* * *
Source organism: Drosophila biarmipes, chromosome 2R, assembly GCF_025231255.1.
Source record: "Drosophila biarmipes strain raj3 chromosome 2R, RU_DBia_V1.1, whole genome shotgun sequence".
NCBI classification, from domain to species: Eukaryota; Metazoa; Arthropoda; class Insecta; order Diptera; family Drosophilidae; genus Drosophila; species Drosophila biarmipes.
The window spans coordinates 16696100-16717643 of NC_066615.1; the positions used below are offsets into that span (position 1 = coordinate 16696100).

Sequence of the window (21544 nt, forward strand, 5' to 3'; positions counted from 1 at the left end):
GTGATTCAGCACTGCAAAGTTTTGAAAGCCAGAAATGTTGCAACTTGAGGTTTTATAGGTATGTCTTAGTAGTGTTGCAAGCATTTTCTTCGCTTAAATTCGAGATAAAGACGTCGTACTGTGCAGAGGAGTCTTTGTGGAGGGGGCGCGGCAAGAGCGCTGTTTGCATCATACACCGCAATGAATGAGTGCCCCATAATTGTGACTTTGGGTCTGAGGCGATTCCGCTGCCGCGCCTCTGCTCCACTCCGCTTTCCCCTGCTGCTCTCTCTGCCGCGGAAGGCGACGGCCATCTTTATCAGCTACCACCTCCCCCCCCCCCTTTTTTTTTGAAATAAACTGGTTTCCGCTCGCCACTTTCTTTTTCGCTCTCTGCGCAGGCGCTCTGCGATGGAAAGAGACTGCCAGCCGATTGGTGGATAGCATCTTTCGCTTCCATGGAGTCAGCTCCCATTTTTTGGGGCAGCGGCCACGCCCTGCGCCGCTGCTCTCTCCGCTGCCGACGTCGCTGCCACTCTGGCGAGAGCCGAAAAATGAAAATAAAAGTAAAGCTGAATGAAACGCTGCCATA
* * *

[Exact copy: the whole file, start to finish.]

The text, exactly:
Source organism: Drosophila biarmipes, chromosome 2R, assembly GCF_025231255.1.
Source record: "Drosophila biarmipes strain raj3 chromosome 2R, RU_DBia_V1.1, whole genome shotgun sequence".
NCBI classification, from domain to species: Eukaryota; Metazoa; Arthropoda; class Insecta; order Diptera; family Drosophilidae; genus Drosophila; species Drosophila biarmipes.
The window spans coordinates 16696100-16717643 of NC_066615.1; the positions used below are offsets into that span (position 1 = coordinate 16696100).

Sequence of the window (21544 nt, forward strand, 5' to 3'; positions counted from 1 at the left end):
GTGATTCAGCACTGCAAAGTTTTGAAAGCCAGAAATGTTGCAACTTGAGGTTTTATAGGTATGTCTTAGTAGTGTTGCAAGCATTTTCTTCGCTTAAATTCGAGATAAAGACGTCGTACTGTGCAGAGGAGTCTTTGTGGAGGGGGCGCGGCAAGAGCGCTGTTTGCATCATACACCGCAATGAATGAGTGCCCCATAATTGTGACTTTGGGTCTGAGGCGATTCCGCTGCCGCGCCTCTGCTCCACTCCGCTTTCCCCTGCTGCTCTCTCTGCCGCGGAAGGCGACGGCCATCTTTATCAGCTACCACCTCCCCCCCCCCCTTTTTTTTTGAAATAAACTGGTTTCCGCTCGCCACTTTCTTTTTCGCTCTCTGCGCAGGCGCTCTGCGATGGAAAGAGACTGCCAGCCGATTGGTGGATAGCATCTTTCGCTTCCATGGAGTCAGCTCCCATTTTTTGGGGCAGCGGCCACGCCCTGCGCCGCTGCTCTCTCCGCTGCCGACGTCGCTGCCACTCTGGCGAGAGCCGAAAAATGAAAATAAAAGTAAAGCTGAATGAAACGCTGCCATA